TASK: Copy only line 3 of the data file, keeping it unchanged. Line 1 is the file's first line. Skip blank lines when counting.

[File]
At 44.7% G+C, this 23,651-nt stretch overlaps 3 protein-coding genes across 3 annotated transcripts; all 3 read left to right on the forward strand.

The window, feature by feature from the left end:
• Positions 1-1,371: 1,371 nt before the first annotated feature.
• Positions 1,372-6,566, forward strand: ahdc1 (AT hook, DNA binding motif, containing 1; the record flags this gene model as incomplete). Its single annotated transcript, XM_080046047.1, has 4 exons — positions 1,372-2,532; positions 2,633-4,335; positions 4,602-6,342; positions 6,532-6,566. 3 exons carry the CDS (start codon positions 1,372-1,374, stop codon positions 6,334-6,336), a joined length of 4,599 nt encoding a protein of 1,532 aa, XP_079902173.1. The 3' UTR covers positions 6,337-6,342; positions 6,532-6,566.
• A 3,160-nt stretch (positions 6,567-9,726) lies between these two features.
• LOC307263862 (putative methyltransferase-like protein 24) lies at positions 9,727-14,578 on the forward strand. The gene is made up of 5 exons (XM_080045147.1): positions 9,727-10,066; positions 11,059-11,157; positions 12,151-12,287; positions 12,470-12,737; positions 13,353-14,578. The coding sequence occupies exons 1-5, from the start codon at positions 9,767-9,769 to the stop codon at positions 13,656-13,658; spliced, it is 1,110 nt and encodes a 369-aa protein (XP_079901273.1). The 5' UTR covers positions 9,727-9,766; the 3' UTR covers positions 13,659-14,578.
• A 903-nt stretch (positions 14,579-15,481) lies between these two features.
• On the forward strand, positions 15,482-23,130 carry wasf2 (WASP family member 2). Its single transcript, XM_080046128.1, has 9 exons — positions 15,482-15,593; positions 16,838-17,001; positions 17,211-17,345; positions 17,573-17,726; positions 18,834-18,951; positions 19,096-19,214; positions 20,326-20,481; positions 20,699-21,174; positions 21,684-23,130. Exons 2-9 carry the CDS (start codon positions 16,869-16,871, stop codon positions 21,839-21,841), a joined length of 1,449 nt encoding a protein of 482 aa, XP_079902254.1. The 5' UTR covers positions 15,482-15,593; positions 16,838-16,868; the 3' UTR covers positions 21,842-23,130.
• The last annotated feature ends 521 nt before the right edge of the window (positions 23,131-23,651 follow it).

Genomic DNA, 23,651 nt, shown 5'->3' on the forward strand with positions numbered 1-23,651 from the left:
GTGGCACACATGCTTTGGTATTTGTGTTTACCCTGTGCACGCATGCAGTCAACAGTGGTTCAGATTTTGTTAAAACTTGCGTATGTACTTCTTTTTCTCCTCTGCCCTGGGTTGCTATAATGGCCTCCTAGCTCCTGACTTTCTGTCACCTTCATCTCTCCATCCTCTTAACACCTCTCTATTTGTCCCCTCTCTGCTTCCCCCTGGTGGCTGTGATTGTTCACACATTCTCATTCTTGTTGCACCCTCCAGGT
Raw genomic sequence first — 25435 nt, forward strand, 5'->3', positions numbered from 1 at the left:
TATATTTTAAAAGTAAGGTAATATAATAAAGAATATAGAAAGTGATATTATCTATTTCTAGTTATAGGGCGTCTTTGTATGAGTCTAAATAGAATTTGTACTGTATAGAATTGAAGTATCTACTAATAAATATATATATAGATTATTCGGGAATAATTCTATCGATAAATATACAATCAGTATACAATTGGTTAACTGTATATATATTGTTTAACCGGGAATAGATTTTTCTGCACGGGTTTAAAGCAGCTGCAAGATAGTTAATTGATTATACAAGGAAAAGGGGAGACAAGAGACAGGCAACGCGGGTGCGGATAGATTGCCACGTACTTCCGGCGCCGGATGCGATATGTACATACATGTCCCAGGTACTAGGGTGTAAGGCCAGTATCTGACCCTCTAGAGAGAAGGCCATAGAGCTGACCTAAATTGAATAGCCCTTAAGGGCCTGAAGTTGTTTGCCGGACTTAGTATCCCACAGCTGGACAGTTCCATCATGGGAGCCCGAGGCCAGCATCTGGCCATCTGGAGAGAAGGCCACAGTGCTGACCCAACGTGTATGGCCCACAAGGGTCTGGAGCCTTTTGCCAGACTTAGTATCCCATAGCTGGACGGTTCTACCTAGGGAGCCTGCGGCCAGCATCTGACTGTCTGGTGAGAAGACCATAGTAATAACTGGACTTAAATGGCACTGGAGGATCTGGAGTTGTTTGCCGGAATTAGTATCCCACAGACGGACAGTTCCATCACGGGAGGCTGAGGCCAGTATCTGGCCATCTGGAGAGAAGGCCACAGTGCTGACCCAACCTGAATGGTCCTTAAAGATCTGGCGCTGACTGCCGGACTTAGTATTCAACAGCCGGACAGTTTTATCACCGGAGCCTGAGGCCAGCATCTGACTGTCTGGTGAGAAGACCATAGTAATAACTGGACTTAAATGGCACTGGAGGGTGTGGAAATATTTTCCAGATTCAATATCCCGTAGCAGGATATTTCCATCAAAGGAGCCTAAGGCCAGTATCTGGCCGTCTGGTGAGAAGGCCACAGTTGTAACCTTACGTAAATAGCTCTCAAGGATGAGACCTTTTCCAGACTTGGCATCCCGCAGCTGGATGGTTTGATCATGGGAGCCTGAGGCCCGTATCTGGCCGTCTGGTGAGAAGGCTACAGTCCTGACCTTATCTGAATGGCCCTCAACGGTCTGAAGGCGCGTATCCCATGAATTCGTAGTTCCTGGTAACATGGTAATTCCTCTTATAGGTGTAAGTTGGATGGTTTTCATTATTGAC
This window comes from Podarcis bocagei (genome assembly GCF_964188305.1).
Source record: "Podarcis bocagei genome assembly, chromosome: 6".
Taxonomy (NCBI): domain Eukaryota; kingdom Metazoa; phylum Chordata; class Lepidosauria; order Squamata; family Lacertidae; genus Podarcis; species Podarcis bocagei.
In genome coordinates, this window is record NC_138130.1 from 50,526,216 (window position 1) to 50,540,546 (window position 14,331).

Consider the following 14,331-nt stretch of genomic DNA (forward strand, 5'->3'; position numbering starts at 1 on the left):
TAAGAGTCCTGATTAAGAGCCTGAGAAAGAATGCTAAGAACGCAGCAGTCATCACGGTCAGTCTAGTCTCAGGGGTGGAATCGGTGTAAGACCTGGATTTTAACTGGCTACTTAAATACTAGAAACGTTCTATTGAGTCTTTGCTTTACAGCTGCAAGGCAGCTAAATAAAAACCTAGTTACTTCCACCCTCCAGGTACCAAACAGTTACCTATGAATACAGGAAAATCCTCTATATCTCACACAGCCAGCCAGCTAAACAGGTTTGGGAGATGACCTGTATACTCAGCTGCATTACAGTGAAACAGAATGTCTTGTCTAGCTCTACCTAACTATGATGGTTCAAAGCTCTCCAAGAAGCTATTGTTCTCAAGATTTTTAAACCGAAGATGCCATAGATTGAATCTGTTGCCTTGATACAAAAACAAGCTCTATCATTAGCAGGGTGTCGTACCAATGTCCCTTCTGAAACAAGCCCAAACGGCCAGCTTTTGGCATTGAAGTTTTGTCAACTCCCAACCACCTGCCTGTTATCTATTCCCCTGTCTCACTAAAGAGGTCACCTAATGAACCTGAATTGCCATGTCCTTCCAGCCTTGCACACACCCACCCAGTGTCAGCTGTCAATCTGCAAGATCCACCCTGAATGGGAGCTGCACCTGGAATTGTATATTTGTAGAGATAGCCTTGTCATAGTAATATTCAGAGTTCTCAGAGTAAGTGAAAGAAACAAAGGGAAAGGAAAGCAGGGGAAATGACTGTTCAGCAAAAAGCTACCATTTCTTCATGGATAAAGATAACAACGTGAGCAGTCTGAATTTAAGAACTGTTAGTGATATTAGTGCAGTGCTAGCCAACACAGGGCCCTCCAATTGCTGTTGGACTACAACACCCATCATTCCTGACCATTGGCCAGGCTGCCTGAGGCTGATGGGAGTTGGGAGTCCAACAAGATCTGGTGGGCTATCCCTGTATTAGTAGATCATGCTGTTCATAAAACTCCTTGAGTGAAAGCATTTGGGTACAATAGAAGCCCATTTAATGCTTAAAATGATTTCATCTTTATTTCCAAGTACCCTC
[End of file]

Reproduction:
• Positions 1-1,371: 1,371 nt before the first annotated feature.